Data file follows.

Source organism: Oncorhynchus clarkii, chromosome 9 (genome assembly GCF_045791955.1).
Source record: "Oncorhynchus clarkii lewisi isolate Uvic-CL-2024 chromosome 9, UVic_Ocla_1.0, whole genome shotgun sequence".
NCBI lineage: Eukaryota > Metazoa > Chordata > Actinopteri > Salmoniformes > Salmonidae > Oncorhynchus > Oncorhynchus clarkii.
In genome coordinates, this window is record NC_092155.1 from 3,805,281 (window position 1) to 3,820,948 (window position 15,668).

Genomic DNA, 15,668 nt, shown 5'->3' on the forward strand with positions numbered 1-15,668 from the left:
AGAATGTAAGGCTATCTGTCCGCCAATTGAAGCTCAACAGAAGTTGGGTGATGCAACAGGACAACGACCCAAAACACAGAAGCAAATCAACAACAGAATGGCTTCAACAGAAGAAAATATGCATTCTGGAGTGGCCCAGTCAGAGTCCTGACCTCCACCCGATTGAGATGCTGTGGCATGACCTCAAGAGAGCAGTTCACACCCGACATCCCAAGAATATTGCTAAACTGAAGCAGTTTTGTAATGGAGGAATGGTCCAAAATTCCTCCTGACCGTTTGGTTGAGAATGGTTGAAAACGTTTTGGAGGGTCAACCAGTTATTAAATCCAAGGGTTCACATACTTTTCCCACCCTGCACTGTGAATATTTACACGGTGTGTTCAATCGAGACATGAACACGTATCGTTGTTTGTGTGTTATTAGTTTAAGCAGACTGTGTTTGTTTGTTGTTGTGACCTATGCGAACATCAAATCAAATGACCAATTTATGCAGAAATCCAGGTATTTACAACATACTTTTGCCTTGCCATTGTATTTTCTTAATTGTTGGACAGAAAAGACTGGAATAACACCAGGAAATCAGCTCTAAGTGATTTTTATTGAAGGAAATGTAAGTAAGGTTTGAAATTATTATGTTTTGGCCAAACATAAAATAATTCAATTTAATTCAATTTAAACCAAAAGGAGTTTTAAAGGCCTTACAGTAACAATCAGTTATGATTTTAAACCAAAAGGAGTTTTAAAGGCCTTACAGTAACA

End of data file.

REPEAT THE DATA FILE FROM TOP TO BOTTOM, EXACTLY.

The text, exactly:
Source organism: Oncorhynchus clarkii, chromosome 9 (genome assembly GCF_045791955.1).
Source record: "Oncorhynchus clarkii lewisi isolate Uvic-CL-2024 chromosome 9, UVic_Ocla_1.0, whole genome shotgun sequence".
NCBI lineage: Eukaryota > Metazoa > Chordata > Actinopteri > Salmoniformes > Salmonidae > Oncorhynchus > Oncorhynchus clarkii.
In genome coordinates, this window is record NC_092155.1 from 3,805,281 (window position 1) to 3,820,948 (window position 15,668).

Genomic DNA, 15,668 nt, shown 5'->3' on the forward strand with positions numbered 1-15,668 from the left:
AGAATGTAAGGCTATCTGTCCGCCAATTGAAGCTCAACAGAAGTTGGGTGATGCAACAGGACAACGACCCAAAACACAGAAGCAAATCAACAACAGAATGGCTTCAACAGAAGAAAATATGCATTCTGGAGTGGCCCAGTCAGAGTCCTGACCTCCACCCGATTGAGATGCTGTGGCATGACCTCAAGAGAGCAGTTCACACCCGACATCCCAAGAATATTGCTAAACTGAAGCAGTTTTGTAATGGAGGAATGGTCCAAAATTCCTCCTGACCGTTTGGTTGAGAATGGTTGAAAACGTTTTGGAGGGTCAACCAGTTATTAAATCCAAGGGTTCACATACTTTTCCCACCCTGCACTGTGAATATTTACACGGTGTGTTCAATCGAGACATGAACACGTATCGTTGTTTGTGTGTTATTAGTTTAAGCAGACTGTGTTTGTTTGTTGTTGTGACCTATGCGAACATCAAATCAAATGACCAATTTATGCAGAAATCCAGGTATTTACAACATACTTTTGCCTTGCCATTGTATTTTCTTAATTGTTGGACAGAAAAGACTGGAATAACACCAGGAAATCAGCTCTAAGTGATTTTTATTGAAGGAAATGTAAGTAAGGTTTGAAATTATTATGTTTTGGCCAAACATAAAATAATTCAATTTAATTCAATTTAAACCAAAAGGAGTTTTAAAGGCCTTACAGTAACAATCAGTTATGATTTTAAACCAAAAGGAGTTTTAAAGGCCTTACAGTAACA